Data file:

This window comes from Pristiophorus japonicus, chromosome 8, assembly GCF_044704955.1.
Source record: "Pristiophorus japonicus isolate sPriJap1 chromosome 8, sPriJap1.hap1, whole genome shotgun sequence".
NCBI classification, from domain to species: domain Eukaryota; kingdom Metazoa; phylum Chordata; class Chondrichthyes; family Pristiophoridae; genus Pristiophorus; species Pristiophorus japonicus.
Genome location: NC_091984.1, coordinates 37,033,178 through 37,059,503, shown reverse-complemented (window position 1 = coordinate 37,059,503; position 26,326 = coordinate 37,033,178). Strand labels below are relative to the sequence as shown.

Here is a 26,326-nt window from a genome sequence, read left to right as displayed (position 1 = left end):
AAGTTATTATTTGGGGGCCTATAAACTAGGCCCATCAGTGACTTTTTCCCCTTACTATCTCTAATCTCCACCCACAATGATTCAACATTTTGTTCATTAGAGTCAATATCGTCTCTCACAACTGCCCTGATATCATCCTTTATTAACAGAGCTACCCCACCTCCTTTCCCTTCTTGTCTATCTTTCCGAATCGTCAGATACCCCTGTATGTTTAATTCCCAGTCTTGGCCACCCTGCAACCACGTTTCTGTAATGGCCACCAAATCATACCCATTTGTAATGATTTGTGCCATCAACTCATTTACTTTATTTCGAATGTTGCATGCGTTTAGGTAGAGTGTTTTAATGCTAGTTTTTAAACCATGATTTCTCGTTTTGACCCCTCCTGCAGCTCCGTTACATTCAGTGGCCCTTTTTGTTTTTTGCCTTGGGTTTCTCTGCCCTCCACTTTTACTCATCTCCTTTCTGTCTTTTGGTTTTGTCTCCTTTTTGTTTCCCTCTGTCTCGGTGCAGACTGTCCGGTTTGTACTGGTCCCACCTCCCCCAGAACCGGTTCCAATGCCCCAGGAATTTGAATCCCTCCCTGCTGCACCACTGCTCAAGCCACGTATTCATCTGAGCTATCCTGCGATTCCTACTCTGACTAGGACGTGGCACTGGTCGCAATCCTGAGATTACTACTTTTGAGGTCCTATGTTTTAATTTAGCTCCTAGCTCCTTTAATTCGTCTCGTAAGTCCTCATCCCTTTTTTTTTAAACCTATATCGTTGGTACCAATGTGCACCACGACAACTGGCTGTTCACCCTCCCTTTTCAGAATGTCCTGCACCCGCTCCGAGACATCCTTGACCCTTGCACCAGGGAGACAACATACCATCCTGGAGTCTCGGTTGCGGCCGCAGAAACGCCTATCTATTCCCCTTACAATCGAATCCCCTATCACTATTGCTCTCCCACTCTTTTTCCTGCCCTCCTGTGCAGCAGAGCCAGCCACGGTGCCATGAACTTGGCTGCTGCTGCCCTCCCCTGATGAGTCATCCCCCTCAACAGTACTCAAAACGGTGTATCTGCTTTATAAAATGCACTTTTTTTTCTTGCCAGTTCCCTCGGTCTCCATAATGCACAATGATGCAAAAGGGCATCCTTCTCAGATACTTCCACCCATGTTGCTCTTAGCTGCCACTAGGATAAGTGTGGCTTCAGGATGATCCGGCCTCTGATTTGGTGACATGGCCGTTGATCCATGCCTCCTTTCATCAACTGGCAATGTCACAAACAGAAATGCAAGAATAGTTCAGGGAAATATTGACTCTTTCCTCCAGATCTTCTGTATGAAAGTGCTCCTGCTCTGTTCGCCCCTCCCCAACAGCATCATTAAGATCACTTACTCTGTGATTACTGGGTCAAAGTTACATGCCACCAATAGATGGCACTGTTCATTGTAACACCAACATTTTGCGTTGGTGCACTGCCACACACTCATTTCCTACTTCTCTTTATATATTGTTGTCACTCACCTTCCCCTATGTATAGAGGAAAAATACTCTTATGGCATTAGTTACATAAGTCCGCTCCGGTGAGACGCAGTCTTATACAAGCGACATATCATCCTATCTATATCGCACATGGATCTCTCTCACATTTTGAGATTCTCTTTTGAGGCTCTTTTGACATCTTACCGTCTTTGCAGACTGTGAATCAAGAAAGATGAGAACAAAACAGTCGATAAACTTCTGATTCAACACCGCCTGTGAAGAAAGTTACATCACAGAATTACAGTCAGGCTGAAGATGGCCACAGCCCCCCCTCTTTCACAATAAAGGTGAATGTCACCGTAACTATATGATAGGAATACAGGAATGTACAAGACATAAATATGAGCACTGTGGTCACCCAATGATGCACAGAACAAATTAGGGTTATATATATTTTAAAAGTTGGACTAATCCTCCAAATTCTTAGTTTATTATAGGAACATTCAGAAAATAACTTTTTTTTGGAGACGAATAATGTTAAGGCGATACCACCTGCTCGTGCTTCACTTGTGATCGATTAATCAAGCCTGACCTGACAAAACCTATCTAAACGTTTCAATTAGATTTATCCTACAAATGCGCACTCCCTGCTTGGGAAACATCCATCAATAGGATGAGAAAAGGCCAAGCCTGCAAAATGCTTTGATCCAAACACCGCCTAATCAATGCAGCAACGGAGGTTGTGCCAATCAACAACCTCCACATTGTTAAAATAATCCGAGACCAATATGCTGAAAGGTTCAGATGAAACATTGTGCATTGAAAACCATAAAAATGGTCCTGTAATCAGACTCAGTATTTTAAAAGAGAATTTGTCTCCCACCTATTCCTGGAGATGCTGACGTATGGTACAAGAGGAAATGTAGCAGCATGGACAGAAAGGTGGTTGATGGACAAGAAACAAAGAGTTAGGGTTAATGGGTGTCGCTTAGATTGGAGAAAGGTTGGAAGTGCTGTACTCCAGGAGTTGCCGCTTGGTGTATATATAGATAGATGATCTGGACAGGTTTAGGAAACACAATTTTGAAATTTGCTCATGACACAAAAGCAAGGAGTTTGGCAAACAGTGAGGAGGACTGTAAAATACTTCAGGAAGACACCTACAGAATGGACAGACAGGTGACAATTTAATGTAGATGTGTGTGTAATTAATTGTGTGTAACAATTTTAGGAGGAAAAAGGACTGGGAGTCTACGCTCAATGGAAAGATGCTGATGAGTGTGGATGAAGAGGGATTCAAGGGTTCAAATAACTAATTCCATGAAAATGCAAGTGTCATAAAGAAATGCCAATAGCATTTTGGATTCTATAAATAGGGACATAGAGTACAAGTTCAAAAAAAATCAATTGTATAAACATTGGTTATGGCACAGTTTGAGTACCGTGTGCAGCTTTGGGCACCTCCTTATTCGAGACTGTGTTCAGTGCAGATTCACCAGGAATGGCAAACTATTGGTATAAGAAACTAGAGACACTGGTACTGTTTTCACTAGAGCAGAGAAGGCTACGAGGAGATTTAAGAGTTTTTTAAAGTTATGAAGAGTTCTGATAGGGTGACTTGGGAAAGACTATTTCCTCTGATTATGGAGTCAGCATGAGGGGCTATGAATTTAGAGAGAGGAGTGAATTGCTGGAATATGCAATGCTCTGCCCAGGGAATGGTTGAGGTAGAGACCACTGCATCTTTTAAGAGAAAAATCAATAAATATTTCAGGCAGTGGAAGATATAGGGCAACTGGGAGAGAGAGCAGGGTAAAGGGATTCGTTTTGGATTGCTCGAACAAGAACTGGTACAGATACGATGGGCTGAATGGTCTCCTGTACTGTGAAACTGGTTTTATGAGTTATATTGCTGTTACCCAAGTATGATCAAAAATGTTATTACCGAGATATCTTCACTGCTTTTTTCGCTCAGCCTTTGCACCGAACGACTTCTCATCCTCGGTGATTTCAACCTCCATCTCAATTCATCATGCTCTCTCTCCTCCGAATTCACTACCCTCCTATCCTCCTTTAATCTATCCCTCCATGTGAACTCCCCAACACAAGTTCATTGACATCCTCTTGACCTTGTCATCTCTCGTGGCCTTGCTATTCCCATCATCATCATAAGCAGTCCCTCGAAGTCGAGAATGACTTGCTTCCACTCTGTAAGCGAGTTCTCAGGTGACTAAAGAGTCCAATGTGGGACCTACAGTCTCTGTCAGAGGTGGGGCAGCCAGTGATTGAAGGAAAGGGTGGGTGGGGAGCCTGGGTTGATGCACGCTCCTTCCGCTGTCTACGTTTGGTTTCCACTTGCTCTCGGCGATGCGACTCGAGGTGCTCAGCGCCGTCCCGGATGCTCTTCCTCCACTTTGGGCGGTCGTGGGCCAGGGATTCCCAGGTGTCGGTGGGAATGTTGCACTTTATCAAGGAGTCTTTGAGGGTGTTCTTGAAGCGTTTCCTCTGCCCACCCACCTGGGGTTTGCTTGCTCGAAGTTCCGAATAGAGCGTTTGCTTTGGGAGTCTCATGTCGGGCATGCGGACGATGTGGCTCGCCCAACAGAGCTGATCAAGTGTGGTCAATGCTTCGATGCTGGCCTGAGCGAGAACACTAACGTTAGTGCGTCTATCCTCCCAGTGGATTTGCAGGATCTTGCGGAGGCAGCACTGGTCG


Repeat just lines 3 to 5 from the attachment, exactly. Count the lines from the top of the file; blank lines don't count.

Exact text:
NCBI classification, from domain to species: domain Eukaryota; kingdom Metazoa; phylum Chordata; class Chondrichthyes; family Pristiophoridae; genus Pristiophorus; species Pristiophorus japonicus.
Genome location: NC_091984.1, coordinates 37,033,178 through 37,059,503, shown reverse-complemented (window position 1 = coordinate 37,059,503; position 26,326 = coordinate 37,033,178). Strand labels below are relative to the sequence as shown.

Here is a 26,326-nt window from a genome sequence, read left to right as displayed (position 1 = left end):